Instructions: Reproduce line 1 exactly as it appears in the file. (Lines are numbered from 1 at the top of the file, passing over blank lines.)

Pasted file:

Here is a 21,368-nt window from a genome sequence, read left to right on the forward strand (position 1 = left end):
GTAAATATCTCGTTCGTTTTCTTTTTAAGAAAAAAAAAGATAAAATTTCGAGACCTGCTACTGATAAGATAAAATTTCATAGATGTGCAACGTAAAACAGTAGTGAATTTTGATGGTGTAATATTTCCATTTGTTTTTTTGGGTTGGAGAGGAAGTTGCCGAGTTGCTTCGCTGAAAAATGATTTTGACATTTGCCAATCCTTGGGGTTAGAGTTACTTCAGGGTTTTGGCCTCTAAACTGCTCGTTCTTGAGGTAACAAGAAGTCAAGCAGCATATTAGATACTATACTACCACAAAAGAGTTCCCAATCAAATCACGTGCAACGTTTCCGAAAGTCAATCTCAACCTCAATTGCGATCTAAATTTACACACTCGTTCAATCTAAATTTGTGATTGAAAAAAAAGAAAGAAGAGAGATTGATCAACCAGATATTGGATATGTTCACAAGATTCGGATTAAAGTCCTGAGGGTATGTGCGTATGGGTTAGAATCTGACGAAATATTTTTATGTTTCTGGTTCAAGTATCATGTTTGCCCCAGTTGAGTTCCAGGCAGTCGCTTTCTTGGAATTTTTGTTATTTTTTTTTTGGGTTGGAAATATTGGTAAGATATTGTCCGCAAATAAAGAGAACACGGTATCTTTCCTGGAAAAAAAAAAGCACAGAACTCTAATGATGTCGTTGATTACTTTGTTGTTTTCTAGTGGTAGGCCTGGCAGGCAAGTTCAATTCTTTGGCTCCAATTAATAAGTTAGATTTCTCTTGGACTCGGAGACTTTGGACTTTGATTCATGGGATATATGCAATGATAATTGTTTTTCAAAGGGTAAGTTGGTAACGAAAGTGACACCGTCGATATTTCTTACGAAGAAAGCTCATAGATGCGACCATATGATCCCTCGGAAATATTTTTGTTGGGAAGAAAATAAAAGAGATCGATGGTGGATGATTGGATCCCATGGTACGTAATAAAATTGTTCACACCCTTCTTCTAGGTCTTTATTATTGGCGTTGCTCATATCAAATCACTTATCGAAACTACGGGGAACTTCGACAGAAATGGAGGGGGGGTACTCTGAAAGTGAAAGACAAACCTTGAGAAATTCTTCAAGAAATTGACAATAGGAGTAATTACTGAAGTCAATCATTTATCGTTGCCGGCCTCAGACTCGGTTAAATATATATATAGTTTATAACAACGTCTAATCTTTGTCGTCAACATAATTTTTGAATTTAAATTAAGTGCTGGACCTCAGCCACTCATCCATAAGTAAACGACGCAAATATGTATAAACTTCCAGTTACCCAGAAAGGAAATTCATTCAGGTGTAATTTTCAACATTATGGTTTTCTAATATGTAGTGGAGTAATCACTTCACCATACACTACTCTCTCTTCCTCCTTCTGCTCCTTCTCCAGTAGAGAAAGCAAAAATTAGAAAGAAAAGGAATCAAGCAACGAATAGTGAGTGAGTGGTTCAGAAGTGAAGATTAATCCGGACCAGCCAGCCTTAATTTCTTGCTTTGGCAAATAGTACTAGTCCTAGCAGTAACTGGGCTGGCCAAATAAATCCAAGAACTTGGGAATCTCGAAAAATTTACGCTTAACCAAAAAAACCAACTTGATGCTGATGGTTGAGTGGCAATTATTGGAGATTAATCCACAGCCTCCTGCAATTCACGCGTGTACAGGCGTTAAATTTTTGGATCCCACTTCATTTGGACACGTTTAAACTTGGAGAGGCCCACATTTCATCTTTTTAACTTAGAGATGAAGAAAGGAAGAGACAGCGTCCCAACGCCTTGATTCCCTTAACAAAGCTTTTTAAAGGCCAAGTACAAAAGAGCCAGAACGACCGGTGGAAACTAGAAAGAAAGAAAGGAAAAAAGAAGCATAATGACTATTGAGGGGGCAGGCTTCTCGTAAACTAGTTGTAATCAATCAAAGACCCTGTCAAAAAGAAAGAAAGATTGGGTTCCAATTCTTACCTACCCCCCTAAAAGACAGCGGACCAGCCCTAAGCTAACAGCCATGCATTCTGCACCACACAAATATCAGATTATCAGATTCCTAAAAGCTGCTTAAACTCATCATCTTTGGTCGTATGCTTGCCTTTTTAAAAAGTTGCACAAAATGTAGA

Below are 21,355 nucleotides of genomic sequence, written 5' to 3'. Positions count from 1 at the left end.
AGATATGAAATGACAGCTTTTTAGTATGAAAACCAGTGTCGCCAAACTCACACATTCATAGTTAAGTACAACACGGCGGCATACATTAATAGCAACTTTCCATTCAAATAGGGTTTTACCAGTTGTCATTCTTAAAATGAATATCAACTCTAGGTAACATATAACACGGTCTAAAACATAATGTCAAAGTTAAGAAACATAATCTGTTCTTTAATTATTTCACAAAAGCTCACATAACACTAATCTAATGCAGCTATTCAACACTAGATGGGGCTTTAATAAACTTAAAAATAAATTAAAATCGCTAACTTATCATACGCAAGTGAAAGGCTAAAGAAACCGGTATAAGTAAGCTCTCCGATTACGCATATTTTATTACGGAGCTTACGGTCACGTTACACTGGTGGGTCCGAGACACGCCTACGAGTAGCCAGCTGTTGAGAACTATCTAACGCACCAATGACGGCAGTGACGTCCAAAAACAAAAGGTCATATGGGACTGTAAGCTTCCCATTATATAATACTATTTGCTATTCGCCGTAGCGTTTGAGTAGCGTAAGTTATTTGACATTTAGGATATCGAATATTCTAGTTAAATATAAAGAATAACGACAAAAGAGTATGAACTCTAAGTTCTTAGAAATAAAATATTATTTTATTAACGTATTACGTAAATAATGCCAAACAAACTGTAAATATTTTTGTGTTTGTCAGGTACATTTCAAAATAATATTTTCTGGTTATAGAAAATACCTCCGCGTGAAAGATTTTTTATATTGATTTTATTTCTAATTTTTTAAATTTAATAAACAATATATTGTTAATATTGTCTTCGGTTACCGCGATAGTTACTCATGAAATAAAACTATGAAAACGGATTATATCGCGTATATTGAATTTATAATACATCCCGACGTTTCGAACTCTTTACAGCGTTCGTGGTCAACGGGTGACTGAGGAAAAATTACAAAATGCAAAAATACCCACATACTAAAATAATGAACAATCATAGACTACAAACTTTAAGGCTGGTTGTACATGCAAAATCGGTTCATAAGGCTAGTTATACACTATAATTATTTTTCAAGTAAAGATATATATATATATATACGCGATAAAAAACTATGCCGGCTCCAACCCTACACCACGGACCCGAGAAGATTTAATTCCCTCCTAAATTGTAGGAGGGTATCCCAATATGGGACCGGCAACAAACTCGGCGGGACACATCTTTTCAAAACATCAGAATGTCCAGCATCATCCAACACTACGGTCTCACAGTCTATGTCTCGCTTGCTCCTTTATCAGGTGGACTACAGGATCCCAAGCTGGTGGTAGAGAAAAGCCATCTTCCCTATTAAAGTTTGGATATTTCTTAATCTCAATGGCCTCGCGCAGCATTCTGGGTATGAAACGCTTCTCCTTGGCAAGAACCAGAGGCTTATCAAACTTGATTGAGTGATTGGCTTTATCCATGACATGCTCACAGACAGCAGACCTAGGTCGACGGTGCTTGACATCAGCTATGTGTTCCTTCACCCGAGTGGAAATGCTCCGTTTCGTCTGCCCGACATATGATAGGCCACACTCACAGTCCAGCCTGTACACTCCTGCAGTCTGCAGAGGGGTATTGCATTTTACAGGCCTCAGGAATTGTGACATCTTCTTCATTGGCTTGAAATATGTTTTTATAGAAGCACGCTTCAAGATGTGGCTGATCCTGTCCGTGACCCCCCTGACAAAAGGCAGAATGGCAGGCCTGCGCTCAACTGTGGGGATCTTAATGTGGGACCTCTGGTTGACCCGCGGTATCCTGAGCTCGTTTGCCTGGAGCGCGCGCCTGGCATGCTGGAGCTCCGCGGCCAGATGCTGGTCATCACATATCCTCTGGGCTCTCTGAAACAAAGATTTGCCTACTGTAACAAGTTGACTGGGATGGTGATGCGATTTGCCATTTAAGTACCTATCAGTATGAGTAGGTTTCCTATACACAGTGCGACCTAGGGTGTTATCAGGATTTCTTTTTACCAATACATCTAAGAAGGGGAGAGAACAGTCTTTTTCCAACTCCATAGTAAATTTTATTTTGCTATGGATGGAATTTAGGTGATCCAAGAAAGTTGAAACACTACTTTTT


Here is a 21,368-nt window from a genome sequence, read left to right on the forward strand (position 1 = left end):